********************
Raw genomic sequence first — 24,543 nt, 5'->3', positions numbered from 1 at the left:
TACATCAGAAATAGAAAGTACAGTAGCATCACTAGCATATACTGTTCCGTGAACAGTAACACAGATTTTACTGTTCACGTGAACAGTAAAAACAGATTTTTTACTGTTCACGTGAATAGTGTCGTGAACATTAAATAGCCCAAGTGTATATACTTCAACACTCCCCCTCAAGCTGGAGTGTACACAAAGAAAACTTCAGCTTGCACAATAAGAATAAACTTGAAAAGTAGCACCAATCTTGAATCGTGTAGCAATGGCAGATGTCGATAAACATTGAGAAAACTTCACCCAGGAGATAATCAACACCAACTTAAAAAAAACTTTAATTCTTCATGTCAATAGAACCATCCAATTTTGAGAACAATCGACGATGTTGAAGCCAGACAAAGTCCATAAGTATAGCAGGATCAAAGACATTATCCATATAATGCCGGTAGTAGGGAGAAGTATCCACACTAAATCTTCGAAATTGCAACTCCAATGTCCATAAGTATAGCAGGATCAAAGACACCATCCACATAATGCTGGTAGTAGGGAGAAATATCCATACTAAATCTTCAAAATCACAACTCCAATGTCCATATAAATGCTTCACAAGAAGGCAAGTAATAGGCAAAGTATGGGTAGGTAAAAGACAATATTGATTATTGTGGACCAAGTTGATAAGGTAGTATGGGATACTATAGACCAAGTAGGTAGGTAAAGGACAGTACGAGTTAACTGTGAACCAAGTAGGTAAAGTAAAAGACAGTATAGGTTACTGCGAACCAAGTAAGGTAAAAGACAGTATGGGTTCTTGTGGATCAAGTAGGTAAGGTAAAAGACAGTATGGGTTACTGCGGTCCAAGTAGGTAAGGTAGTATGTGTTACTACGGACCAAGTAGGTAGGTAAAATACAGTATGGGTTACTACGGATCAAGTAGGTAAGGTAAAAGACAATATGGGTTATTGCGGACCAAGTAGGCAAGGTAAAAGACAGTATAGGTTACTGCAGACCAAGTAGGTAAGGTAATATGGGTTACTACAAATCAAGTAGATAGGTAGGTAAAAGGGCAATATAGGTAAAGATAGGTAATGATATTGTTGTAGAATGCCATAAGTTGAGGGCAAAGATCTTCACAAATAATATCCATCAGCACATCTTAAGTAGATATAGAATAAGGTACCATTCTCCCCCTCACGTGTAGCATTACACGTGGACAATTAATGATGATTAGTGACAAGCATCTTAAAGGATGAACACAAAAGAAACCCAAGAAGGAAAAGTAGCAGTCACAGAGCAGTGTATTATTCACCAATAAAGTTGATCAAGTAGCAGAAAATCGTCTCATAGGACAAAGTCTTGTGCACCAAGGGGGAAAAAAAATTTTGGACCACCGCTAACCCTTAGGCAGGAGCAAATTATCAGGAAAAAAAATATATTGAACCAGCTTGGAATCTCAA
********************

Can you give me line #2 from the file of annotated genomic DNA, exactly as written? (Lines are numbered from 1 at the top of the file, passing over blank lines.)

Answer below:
TACATCAGAAATAGAAAGTACAGTAGCATCACTAGCATATACTGTTCCGTGAACAGTAACACAGATTTTACTGTTCACGTGAACAGTAAAAACAGATTTTTTACTGTTCACGTGAATAGTGTCGTGAACATTAAATAGCCCAAGTGTATATACTTCAACACTCCCCCTCAAGCTGGAGTGTACACAAAGAAAACTTCAGCTTGCACAATAAGAATAAACTTGAAAAGTAGCACCAATCTTGAATCGTGTAGCAATGGCAGATGTCGATAAACATTGAGAAAACTTCACCCAGGAGATAATCAACACCAACTTAAAAAAAACTTTAATTCTTCATGTCAATAGAACCATCCAATTTTGAGAACAATCGACGATGTTGAAGCCAGACAAAGTCCATAAGTATAGCAGGATCAAAGACATTATCCATATAATGCCGGTAGTAGGGAGAAGTATCCACACTAAATCTTCGAAATTGCAACTCCAATGTCCATAAGTATAGCAGGATCAAAGACACCATCCACATAATGCTGGTAGTAGGGAGAAATATCCATACTAAATCTTCAAAATCACAACTCCAATGTCCATATAAATGCTTCACAAGAAGGCAAGTAATAGGCAAAGTATGGGTAGGTAAAAGACAATATTGATTATTGTGGACCAAGTTGATAAGGTAGTATGGGATACTATAGACCAAGTAGGTAGGTAAAGGACAGTACGAGTTAACTGTGAACCAAGTAGGTAAAGTAAAAGACAGTATAGGTTACTGCGAACCAAGTAAGGTAAAAGACAGTATGGGTTCTTGTGGATCAAGTAGGTAAGGTAAAAGACAGTATGGGTTACTGCGGTCCAAGTAGGTAAGGTAGTATGTGTTACTACGGACCAAGTAGGTAGGTAAAATACAGTATGGGTTACTACGGATCAAGTAGGTAAGGTAAAAGACAATATGGGTTATTGCGGACCAAGTAGGCAAGGTAAAAGACAGTATAGGTTACTGCAGACCAAGTAGGTAAGGTAATATGGGTTACTACAAATCAAGTAGATAGGTAGGTAAAAGGGCAATATAGGTAAAGATAGGTAATGATATTGTTGTAGAATGCCATAAGTTGAGGGCAAAGATCTTCACAAATAATATCCATCAGCACATCTTAAGTAGATATAGAATAAGGTACCATTCTCCCCCTCACGTGTAGCATTACACGTGGACAATTAATGATGATTAGTGACAAGCATCTTAAAGGATGAACACAAAAGAAACCCAAGAAGGAAAAGTAGCAGTCACAGAGCAGTGTATTATTCACCAATAAAGTTGATCAAGTAGCAGAAAATCGTCTCATAGGACAAAGTCTTGTGCACCAAGGGGGAAAAAAAATTTTGGACCACCGCTAACCCTTAGGCAGGAGCAAATTATCAGGAAAAAAAATATATTGAACCAGCTTGGAATCTCAA